Plain and simple, Badwater is the toughest endurance run in the word. Each year, approximately 70 people attempt to run 135 mile from Bad Water, Death Valley to the portals of Mt. Whitney. In case you’re not familiar with Badwater or Mt. Whitney, Badwater is the lowest place in the Western Hemisphere and Mt. Whitney is the highest point in the contiguous United States. Basically you’re running from the lowest place in the U.S. to the highest. In addition to the 13,000 feet worth of ascent, there are the 130 degree (55C) temperatures to deal with. Think it’s a dry heat, well think again.badwater.jpg Participants are forced to run the white lines on the side of the road to keep the soles of their shoes from melting and a heat suit(see right) to keep them from burning to a crisp. The winner from the last two years has finished in the 24-25 hour range but the average finish time is in the 35 hour range. My first question was “How in the world does someone train for this type of event?”. Luckily for me they have a training guide on the Badwater homepage. Here are a few examples of training recommendations I picked off the site.

(1) – HEAT is the main nemesis, acclimate your body NOW!! Start using a sauna ……. on your EXPOSED body. Do not wear any protective clothing.

(2) – ENDURANCE is very slow to develop. Set a target of being able to WALK, ONLY, at 20 to 30 minute per mile (LSD) pace, NON STOP (NO SLEEP) for 24-30 hours. Do not exceed this pace, nor train (LSD) more often than once a week.

I can’t even stay awake for 24 hours, I doubt I can run the whole time while in 130 degree heat. Pass

6. Dean Karnazes running 350 Miles Non-Stop

dean.jpgThis may be the most amazing feat on this list. Dean ran 80 hours straight to cover the 350 miles. Like the last achievement, the are very few people that can stay awake for this period of time and he kept a good pace the whole time. For most The Relay , a 199 mile 12 person relay, is one of the greatest moments of their life. But for most, the miles are split with 11 other people. Dean ran those all by himself. To make the run a little more challenging, he ran 151 miles to get to The Relay. 40,000 calories consumed later and Dean does something nobody else has even come close to. Dean has been criticized for being a media hound because of “stunts” like this. He ran 50 marathons in 50 days last year, has finished the Western 100 ten times, and has finished Badwater 4 times and yet he is often criticized for doing it for the notoriety. Two things make me believe otherwise, one, the millions he collected for charity, and two, when you run 350 miles without stopping you deserve some attention.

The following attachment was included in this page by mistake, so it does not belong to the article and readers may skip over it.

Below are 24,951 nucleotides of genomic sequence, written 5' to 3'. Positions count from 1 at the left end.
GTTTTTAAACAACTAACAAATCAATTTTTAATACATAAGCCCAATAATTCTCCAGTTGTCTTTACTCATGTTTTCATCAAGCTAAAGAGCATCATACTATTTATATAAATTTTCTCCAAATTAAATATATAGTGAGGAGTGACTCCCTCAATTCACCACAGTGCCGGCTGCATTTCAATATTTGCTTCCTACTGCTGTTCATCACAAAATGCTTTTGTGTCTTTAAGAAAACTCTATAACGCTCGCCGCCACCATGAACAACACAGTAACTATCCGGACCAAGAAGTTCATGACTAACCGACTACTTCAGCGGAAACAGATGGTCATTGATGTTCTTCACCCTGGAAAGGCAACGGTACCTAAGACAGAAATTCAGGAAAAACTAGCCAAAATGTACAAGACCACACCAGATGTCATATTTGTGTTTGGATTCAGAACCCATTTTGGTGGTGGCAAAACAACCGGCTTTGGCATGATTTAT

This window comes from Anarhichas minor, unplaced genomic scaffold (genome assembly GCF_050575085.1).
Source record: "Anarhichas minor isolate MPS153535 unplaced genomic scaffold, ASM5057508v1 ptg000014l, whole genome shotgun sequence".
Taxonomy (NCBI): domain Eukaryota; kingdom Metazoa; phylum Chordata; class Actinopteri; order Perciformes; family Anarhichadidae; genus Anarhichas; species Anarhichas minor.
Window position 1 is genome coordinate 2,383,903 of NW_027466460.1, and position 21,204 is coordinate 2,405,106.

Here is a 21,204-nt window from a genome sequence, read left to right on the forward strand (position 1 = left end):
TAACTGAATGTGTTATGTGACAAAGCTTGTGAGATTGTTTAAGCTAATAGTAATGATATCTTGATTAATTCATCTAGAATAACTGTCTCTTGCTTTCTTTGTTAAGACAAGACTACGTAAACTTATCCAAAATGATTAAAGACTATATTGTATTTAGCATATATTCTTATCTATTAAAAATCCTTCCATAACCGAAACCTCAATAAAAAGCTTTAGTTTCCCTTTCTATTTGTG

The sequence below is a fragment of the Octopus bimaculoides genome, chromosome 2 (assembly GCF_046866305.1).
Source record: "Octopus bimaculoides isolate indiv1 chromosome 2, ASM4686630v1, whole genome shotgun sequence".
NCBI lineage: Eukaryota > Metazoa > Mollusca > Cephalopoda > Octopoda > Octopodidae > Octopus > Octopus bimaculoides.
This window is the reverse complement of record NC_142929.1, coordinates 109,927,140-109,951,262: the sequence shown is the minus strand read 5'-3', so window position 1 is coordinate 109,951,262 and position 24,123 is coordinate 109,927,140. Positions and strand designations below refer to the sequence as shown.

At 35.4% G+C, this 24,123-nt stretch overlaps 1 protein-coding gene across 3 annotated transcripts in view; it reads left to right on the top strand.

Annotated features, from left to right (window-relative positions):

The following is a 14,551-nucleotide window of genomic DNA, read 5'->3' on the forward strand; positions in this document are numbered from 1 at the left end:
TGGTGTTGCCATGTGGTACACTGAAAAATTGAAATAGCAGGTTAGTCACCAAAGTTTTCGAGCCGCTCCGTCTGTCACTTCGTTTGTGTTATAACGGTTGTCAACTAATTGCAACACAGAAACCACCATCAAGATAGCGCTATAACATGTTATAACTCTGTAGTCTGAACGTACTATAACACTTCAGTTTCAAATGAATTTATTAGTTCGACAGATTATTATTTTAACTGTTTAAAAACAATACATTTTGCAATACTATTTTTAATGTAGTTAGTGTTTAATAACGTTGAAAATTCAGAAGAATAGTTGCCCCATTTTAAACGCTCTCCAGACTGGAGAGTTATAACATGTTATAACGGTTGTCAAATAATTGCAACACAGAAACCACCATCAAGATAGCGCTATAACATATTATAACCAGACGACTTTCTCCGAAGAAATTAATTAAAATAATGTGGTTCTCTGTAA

7. Ethiopia’s Haile Gebrselassie Marathon World Record Time of 2 hours, 4 minutes, and 26 seconds

worldrecord.jpgWe are seeing such fast marathon times we are starting to take them for granted . Marathon winners are constantly throwing down finishing times of 2 hours and 6 minutes. It gotten so common that we have forgotten exactly how fast that is. That is 4 minute 48 second miles. Most likely there is not on reader of this article that can run that pace for a half mile, and certainly not for 26.

I feel comfortable in saying that if I trained for a month I could, make contact with a 98 mile fastball, gain 5 yards on a carry in the NFL, or score 2 points if I was in a NBA game. ( taken quite a bit of heat on this one, I’m just saying that I have a better chance of those 3 than I ever do of running that fast)  What I could never do is run that fast, no matter how I train. I don’t think it would be a stretch to say that elite marathon runners are some of the most gifted athletes in the world. They do something that nobody but other elite runners can do. Not one person from any other sport could come in with complete training and come within 10 minutes of them. Haile Gebrselassie is the cream of the crop. There are other incredible marathoners in the world but Haile took down the 4 year old world record by almost 30 seconds. The record had been coming down a second at a time and then Gebrselassie comes and crushes it.

2 Responses to “The 7 Ultimate Achievements In Endurance Running”

  1. […] Here’s another interesting post I read today by The Se7eners […]

  2. There is only three things I do every day, I’m sure none are remotely classed as energetic…